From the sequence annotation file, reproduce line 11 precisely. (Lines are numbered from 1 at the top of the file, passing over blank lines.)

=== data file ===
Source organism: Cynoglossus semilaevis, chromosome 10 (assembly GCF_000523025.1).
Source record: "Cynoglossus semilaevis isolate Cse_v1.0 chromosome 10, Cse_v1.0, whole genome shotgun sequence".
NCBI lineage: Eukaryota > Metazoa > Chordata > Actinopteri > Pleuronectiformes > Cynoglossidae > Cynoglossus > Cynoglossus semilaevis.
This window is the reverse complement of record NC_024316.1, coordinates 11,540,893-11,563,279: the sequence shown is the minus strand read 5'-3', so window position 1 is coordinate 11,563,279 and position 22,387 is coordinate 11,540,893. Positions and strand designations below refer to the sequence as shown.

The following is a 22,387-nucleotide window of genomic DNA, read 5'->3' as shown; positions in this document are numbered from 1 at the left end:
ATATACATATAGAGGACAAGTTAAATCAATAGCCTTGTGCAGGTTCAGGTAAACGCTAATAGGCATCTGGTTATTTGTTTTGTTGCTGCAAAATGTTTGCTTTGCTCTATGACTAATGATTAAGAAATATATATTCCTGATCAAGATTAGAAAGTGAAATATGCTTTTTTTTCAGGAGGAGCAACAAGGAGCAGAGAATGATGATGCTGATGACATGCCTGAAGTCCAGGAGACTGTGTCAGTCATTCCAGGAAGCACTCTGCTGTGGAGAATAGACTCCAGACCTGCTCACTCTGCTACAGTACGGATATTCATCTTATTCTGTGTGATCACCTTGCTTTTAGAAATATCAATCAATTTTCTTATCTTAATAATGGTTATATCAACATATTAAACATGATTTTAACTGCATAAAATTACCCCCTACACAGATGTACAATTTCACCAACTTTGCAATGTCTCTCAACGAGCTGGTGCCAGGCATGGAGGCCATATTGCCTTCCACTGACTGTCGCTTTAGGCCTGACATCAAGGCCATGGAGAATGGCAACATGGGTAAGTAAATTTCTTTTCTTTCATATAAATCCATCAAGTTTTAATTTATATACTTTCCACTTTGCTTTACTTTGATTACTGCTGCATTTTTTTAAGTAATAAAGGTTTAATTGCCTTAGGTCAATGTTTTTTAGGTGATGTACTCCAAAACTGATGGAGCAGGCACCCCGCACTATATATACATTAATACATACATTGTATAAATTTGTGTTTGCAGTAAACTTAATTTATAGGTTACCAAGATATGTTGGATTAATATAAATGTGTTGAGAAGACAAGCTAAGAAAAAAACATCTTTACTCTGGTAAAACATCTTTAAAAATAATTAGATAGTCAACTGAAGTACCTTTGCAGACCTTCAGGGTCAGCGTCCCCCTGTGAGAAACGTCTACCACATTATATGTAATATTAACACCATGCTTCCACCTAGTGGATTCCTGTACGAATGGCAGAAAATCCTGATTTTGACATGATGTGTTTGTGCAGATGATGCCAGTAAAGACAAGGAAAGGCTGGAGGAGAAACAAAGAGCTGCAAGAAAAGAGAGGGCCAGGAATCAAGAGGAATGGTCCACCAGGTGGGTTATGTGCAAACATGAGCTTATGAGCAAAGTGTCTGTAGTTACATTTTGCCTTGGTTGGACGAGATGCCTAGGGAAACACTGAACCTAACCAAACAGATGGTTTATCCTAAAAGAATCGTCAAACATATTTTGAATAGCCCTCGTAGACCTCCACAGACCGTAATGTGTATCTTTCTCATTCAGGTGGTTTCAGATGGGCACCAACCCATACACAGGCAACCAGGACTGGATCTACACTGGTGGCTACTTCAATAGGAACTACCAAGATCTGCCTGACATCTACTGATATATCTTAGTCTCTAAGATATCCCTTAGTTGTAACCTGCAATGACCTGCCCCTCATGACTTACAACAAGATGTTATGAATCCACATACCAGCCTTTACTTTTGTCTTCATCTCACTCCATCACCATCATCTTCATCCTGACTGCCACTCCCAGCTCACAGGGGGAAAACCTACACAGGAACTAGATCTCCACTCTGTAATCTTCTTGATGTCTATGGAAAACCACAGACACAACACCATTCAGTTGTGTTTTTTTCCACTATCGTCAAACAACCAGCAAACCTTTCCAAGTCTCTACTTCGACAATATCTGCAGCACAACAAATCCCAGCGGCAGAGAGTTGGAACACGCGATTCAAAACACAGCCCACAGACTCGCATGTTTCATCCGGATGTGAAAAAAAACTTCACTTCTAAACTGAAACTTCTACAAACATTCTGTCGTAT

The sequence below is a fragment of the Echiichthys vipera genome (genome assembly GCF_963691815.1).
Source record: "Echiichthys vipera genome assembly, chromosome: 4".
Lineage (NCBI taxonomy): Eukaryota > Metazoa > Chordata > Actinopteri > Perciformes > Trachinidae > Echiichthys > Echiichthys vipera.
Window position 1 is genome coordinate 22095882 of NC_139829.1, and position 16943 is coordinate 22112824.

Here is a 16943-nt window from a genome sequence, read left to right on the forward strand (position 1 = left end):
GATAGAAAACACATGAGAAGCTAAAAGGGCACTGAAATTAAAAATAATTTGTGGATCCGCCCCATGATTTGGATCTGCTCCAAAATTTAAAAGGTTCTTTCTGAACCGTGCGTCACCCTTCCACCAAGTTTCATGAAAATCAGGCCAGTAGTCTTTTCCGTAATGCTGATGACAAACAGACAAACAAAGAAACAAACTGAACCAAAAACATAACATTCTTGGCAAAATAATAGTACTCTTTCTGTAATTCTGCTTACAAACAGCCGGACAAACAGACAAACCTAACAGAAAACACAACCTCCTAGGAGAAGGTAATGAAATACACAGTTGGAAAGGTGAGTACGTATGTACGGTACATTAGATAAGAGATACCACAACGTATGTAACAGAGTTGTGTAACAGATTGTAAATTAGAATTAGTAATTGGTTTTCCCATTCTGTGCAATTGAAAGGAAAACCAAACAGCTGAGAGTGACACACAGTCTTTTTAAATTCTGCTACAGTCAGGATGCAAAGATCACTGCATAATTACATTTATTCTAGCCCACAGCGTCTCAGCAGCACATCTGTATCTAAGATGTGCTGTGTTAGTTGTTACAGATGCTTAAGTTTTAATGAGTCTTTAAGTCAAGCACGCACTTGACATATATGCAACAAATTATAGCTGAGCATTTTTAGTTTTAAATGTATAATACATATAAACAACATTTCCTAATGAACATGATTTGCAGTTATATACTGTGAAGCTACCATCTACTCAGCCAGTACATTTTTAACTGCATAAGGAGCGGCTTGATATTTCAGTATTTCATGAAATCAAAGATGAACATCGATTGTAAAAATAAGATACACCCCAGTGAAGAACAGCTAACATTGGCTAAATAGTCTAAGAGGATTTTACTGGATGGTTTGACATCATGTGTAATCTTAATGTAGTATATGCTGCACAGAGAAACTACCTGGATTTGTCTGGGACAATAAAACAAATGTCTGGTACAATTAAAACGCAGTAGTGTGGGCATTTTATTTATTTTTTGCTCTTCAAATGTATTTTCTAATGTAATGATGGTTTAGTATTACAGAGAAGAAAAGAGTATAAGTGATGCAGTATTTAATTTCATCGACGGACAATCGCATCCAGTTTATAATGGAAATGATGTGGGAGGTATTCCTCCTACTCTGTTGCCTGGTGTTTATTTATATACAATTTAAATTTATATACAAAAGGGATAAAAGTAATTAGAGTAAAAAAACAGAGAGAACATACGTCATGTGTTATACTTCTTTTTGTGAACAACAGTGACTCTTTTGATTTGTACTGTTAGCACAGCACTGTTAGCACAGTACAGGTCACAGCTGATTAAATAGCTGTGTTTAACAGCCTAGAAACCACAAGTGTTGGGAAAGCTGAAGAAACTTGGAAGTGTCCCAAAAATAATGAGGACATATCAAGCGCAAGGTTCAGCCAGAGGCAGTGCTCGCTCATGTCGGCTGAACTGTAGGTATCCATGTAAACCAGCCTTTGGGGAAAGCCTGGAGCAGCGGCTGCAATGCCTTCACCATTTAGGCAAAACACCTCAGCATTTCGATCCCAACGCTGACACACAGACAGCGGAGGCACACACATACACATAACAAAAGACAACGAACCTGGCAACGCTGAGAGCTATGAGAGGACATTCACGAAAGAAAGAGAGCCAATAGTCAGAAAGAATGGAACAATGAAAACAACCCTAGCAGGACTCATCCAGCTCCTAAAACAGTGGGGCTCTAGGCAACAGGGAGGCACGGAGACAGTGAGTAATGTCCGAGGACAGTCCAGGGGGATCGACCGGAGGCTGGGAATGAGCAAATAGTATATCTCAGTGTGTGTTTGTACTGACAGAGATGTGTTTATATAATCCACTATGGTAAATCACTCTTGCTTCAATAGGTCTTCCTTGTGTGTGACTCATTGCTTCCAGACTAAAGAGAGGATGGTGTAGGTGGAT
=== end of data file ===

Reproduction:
Here is a 16943-nt window from a genome sequence, read left to right on the forward strand (position 1 = left end):